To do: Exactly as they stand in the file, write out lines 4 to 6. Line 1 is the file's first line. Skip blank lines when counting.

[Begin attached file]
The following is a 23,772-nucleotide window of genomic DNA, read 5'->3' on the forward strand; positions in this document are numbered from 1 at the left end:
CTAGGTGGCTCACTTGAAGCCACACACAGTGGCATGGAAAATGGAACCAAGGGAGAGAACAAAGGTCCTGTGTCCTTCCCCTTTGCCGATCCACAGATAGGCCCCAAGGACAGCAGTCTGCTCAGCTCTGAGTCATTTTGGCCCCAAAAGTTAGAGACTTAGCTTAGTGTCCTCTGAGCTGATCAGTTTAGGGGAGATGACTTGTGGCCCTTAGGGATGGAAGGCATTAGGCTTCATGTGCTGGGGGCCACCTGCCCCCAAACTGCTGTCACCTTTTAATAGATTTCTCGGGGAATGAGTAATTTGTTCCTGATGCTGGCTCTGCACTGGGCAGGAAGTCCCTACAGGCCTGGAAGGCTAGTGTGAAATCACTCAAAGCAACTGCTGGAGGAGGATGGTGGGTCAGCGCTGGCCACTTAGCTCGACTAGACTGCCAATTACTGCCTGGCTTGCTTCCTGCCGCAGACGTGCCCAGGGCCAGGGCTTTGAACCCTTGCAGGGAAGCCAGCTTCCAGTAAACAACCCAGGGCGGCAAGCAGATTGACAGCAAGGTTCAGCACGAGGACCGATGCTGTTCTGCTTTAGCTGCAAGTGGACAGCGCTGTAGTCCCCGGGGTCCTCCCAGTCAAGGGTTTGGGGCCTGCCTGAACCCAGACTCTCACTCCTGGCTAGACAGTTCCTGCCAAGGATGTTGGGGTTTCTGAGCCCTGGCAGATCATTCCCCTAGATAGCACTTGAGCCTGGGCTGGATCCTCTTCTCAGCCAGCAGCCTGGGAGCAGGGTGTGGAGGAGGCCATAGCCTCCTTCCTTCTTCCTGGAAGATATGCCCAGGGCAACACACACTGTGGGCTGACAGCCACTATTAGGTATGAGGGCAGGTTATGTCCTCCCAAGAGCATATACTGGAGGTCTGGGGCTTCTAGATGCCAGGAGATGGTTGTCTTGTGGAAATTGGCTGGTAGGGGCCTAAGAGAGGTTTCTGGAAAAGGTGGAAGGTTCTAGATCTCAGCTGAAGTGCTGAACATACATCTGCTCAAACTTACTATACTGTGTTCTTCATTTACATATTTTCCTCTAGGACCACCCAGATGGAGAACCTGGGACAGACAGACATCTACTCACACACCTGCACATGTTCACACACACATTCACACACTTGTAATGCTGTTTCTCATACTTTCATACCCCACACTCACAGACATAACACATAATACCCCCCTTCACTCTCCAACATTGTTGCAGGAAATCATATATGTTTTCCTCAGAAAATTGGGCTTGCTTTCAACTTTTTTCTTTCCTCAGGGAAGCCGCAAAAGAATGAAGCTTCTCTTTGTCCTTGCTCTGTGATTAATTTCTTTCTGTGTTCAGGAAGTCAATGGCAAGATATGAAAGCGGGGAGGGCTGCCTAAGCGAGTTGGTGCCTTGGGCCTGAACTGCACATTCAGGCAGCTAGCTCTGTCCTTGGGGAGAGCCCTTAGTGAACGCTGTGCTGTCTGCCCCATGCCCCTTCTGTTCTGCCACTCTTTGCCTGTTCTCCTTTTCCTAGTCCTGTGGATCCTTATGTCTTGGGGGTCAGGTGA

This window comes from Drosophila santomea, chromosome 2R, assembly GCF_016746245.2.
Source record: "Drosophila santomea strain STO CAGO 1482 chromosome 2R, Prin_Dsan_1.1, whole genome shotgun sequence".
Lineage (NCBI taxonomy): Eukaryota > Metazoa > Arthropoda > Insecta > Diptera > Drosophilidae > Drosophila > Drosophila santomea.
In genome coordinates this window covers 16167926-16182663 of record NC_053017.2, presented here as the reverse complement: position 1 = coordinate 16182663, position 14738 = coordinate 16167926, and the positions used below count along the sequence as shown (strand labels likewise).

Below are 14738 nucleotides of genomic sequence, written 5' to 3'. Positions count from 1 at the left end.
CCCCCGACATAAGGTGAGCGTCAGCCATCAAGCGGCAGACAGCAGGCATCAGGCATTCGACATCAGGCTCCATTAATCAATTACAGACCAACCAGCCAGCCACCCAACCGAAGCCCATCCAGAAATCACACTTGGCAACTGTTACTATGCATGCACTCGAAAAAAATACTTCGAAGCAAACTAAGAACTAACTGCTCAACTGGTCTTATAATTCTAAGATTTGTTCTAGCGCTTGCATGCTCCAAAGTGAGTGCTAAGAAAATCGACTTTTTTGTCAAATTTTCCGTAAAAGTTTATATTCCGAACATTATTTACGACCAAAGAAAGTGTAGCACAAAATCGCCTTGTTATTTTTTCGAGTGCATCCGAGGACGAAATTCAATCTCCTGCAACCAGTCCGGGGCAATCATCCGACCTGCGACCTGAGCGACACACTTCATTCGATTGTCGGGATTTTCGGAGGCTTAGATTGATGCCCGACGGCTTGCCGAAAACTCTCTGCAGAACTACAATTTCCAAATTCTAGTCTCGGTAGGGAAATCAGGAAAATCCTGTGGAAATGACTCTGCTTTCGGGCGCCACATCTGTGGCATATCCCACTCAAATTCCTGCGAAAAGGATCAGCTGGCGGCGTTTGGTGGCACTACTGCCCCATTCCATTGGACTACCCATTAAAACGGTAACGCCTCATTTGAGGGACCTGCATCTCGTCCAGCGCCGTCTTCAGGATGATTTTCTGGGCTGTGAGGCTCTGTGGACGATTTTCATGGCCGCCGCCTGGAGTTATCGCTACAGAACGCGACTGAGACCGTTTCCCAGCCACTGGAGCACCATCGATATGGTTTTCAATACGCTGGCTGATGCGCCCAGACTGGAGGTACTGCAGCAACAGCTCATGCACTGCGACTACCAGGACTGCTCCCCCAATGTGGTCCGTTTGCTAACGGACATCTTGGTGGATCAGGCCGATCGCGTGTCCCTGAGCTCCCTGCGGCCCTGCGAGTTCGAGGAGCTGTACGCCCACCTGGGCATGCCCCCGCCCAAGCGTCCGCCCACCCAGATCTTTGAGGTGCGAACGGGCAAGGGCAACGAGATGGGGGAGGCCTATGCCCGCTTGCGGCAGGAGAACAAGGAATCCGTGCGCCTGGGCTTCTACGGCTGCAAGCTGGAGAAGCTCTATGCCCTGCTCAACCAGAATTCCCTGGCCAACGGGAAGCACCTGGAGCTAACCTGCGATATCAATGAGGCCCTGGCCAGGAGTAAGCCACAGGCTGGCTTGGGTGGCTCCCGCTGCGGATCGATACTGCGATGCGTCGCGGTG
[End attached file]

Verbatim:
Source record: "Drosophila santomea strain STO CAGO 1482 chromosome 2R, Prin_Dsan_1.1, whole genome shotgun sequence".
Lineage (NCBI taxonomy): Eukaryota > Metazoa > Arthropoda > Insecta > Diptera > Drosophilidae > Drosophila > Drosophila santomea.
In genome coordinates this window covers 16167926-16182663 of record NC_053017.2, presented here as the reverse complement: position 1 = coordinate 16182663, position 14738 = coordinate 16167926, and the positions used below count along the sequence as shown (strand labels likewise).